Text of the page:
Dog Jack

Dog Jack

5.0 2
by Florence W. Biros
     
 

A stray mongrel dog, wandered into a Pittsburgh fire station and became the mascot that went with the men of the 102nd regiment of the Pennsylvania Volunteers and became a civil war hero. His picture hangs on the wall of the Soldiers Musuem in Pittsburgh. It includes a 14 page "living History Gallery" (actual photos of the reenactment of the 125th anniversary at

Overview

A stray mongrel dog, wandered into a Pittsburgh fire station and became the mascot that went with the men of the 102nd regiment of the Pennsylvania Volunteers and became a civil war hero. His picture hangs on the wall of the Soldiers Musuem in Pittsburgh. It includes a 14 page "living History Gallery" (actual photos of the reenactment of the 125th anniversary at Gettysburg) and other pictures throughout the book. The family feature film, "Dog Jack" will be released in late 2007.

Product Details

ISBN-13:
9780936369471
Publisher:
Son-Rise Publications & Distribution Company
Publication date:
05/28/1999
Edition description:
REV
Pages:
180
Product dimensions:
5.40(w) x 7.90(h) x 0.40(d)
Age Range:
10 Years

Meet the Author

Florence Biros is the author of Dog Jack. She has written many books on great American heros. Dog Jack has become her favorite book among readers world wide.

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Dog Jack 5 out of 5 based on 0 ratings. 2 reviews.
HomeSchoolBookReview More than 1 year ago
This heartwarming story of a runaway slave and his best friend begins in 1861 at Pittsburgh, PA, with the fourteen-year-old ex-slave, named Jed, working as stable boy for the Fifth Avenue Fire House. A stray dog which he names Dog Jack becomes the firehouse mascot and Jed's pet. Next, it goes back to give an account of Jed's escape from slavery, then continues to tell how that when the men all volunteered to join the 102nd Pennsylvania Volunteers Dog Jack became a major part of their Civil War regiment. During the long marches and the battles the dog endeared himself to the men so much that they refused medical assistance for themselves until their wounded loyal mascot was given treatment. At one point the dog became a prisoner of war. For six months he was incarcerated at Belle Isle, VA, after being captured at Salem Church, VA, and was actually exchanged for a Confederate soldier. Several years ago, author Florence W. Biros found a huge portrait of the dog hanging on the walls of the Allegheny County Soldiers and Sailors Memorial Hall in Pittsburgh. Inspired by this awesome bit of history, she incorporated it in a novel about the dog, the runaway slave boy, and the real-life army chaplain, A. M. Stewart (who is referred to as "Reverend" quite frequently). He told about the dog in his memoir Camp, March and Battlefield. Biros wrote, "Jed, the slave boy, Matt, the fireman, and many of the circumstances are fictionalized. However, the war, the dog, and the chaplain are authentic, as are many of the facts as possible." In fact, there is a note, "Any terminology within the pages of this book is used to make Dog Jack's Civil War story as historically accurate as possible." There are accounts of actual battles such as Savage Station, Malvern Hill, and Salem Heights. We did this as a family read aloud and everyone loved it. Looking to God for guidance and protection is emphasized throughout. There is nothing inappropriate. The 2001 edition contains photographs from a 1988 reenactment of the Battle of Gettysburg. The book was made into a movie in 2009. Biros has written somewhat of a sequel called Christopher Fox.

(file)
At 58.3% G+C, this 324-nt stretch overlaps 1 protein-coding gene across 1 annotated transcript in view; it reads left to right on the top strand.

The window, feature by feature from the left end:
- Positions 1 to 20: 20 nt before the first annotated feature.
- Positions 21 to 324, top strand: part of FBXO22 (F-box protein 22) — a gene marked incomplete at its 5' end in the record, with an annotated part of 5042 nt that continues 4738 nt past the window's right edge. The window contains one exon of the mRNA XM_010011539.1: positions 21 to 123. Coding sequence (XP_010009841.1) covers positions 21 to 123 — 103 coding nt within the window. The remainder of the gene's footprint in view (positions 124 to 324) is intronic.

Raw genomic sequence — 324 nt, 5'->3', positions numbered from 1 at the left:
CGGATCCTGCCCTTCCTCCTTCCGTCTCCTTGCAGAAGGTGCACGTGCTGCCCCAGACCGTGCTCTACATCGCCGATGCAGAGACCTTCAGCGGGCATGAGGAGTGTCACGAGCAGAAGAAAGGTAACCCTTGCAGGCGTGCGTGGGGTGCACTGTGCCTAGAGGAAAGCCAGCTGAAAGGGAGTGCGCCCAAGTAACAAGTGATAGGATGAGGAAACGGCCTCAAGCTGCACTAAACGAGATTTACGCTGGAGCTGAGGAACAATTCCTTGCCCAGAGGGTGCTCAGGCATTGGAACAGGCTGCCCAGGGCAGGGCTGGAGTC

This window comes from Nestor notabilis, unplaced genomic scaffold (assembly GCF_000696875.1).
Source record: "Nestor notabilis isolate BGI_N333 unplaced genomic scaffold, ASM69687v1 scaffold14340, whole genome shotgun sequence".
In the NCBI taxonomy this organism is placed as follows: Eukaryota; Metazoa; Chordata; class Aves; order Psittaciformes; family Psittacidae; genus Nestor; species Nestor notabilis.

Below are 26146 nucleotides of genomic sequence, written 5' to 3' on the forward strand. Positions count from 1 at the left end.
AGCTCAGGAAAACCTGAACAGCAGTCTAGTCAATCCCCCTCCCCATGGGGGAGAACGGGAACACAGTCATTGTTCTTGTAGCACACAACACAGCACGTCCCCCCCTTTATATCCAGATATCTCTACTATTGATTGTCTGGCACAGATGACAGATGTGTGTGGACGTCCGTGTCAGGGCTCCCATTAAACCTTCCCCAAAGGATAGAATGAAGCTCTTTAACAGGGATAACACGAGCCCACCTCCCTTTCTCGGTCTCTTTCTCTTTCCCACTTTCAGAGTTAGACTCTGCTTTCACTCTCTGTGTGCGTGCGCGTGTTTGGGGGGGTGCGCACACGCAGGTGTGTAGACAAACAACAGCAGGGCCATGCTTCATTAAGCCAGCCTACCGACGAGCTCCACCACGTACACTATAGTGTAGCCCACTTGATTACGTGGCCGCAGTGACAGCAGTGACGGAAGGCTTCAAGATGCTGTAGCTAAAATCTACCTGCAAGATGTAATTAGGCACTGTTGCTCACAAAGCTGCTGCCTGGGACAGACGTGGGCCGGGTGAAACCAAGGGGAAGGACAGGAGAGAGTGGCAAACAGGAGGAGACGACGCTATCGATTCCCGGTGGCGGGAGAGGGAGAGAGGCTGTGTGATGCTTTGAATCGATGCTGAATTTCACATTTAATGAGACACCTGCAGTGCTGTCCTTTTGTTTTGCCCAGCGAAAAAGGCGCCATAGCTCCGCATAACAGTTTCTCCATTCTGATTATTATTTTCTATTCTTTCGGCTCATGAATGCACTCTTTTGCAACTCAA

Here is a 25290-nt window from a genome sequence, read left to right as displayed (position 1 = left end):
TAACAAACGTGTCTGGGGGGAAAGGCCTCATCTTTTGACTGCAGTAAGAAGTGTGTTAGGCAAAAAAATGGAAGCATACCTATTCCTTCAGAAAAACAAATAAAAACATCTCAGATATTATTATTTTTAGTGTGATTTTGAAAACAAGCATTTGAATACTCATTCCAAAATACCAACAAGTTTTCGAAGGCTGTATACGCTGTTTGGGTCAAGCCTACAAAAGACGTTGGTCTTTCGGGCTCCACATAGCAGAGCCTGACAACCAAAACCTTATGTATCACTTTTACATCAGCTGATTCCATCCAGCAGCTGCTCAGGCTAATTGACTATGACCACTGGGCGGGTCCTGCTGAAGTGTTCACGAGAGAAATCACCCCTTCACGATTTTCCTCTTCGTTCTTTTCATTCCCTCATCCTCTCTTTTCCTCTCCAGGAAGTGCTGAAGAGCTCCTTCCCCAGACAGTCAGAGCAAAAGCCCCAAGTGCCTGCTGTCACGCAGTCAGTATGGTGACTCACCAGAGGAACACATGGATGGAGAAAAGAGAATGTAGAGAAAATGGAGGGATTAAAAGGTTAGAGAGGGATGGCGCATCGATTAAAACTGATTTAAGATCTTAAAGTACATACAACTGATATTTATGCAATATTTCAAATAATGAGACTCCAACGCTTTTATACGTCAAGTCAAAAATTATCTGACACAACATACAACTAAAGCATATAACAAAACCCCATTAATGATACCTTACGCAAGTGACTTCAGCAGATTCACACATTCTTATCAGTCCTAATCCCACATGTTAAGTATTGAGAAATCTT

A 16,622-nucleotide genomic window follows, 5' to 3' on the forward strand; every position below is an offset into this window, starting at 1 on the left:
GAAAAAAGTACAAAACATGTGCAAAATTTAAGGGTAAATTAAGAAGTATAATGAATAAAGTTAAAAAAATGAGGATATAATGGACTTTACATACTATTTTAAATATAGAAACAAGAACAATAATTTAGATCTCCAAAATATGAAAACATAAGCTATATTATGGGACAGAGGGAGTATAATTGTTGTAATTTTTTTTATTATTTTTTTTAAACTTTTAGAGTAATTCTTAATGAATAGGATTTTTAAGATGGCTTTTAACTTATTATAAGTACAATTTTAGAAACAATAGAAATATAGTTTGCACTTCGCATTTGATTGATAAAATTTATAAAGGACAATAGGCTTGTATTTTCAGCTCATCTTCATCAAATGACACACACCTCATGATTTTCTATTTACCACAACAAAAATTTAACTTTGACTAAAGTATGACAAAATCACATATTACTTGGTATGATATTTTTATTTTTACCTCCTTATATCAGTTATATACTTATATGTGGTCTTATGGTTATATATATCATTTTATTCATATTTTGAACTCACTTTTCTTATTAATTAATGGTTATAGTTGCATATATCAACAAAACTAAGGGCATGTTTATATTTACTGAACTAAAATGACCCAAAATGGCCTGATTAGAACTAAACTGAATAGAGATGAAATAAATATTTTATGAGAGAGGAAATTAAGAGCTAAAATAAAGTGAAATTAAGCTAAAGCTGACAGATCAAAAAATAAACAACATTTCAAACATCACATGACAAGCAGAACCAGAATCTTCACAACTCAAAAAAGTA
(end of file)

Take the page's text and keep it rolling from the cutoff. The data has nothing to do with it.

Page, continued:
Guest More than 1 year ago
This was an awsome book. I loved it from start to finish.It was really cool if like the Civil War. Its what what got me hooked on the Civil War. READ IT TODAY.